- Secondly, societal social innovations concern societal developments aimed at society all together, which mix social and economic approaches. (Franz, Hochgerner, & Howaldt, 2012)
- Thirdly, systemic innovations refer to “fundamental changes in attitudes and values, strategies and policies, organisational structures and processes, delivery systems and services”. (Franz, Hochgerner, & Howaldt, 2012)
When considering scaling social innovations, it is possible to differentiate between three modes. While certain social innovations publicize in the form of an organizational mode, which means a main structure to gather people and resources to distribute to a shared purpose, others take the form of programs. A program refers to an assortment of actions that support a specific aim. The last possible mode is a principle, which includes “general guidelines and values about how to serve a given purpose.” (Beugré, 2017)
One of the most popular and fastest to generalize social innovation is the internet. With among other things changing the way people communicate and work together the internet “has radically changed the most essential features of mankind”. While the ends of developing the internet were rather social, since the original purpose was to simplify scientific collaboration, the means were clearly technical. This, as stated by the authors, would make the internet a social innovation with technical means which would open the discussion about to what extend it is truly social and if technological, cultural and economic components are involved. (Franz, Hochgerner, & Howaldt, 2012)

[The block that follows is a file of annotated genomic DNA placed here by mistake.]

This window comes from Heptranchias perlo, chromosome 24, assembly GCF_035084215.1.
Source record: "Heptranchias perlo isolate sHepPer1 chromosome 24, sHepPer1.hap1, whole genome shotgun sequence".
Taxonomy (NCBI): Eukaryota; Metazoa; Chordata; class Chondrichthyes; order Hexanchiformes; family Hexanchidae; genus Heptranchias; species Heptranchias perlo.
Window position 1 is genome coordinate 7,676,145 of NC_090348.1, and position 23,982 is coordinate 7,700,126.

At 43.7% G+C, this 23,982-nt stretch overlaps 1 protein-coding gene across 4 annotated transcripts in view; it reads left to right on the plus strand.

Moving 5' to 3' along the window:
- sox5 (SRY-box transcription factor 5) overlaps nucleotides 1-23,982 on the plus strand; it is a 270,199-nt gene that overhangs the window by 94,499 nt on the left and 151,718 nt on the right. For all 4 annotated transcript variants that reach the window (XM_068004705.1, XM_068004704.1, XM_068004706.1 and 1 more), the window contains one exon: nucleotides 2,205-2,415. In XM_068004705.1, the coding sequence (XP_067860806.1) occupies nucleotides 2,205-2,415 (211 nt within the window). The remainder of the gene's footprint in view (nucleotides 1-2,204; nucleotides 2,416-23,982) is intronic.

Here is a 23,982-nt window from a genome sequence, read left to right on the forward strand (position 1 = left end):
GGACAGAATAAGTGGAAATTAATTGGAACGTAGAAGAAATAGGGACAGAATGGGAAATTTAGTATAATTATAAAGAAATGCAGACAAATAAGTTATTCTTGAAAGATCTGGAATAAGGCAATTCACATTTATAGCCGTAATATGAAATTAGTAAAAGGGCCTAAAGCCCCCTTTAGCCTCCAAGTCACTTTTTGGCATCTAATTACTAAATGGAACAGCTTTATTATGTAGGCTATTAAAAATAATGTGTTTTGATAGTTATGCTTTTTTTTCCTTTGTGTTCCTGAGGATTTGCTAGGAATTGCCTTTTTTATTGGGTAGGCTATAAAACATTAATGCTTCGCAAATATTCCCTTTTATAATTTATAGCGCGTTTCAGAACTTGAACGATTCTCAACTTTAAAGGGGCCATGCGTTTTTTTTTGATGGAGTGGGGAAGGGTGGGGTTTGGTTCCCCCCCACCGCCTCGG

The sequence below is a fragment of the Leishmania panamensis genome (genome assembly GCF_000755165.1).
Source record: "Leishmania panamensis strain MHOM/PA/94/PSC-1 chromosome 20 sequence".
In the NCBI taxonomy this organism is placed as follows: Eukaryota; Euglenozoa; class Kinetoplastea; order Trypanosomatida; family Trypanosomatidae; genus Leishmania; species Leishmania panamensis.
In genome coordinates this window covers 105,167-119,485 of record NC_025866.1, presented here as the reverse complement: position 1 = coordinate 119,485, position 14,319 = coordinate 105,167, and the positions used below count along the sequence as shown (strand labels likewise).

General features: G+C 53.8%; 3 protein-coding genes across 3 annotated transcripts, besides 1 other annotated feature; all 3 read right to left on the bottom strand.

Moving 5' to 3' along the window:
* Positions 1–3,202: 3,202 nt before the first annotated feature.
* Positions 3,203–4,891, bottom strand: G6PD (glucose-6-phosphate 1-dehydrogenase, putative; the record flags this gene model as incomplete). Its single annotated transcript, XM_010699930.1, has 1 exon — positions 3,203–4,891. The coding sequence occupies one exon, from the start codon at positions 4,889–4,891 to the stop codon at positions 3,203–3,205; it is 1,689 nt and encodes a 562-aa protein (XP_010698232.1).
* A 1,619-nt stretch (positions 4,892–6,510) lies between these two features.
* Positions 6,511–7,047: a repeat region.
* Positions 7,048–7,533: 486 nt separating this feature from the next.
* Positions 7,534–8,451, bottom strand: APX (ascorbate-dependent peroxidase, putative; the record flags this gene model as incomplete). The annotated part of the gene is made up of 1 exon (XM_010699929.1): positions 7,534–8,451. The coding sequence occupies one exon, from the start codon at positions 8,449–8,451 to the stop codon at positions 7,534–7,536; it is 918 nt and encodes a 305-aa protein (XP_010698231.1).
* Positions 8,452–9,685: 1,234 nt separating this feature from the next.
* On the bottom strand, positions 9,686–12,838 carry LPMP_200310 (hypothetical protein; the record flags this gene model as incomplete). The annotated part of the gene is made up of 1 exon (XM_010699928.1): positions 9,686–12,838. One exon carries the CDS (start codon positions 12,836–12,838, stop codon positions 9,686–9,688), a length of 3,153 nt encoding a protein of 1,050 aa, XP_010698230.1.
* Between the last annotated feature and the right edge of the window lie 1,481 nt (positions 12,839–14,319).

The growing popularity of social innovation in politics was shown by the 2011 launch of the “Social Innovation Europe Initiative (SIE)” by the European Commission in Brussels. One purpose of this initiative is to provide an “overview and review on assessment approaches”, including “a roadmap to improve the metrics and assessments needed for policy-making as well as for performance management of social innovation”. (Franz, Hochgerner, & Howaldt, 2012)
Finally, according to the authors, it is to hope that when social innovation is developing to a broader extend, value creation will be its foundation. Another way to put it is that “social innovation will only make a difference where risk taking for the creation of social value by those most concerned becomes a respected activity.” (Franz, Hochgerner, & Howaldt, 2012)
- Beugré, C. (2017). Social entrepreneurship: managing the creation of social value. Abingdon, Oxon; New York, NY: Routledge.
- Borzaga, C., & Bodini, R. (2014). What to make of Sociel Innovation? Towards a Framework for Policy Development. In Social Policy & Society (S. 411-421). Cambridge University Press. [accessed 9.12.2018]
- Brown, T., & Wyatt, J. (2010). Design thinking for social innovation. Development Outreach, 12(1), 29-43.
- Franz, H.-W., Hochgerner, J., & Howaldt, J. (2012). Challenge Social Innovation: Potentials for Business, Social Entrepreneurship, Welfare and Civil Society. Berlin Heidelberg: Springer.
- Mulgan, G., Tucker, S., Ali, R., & Sanders, B. (2007). Social innovation: what it is, why it matters and how it can be accelerated.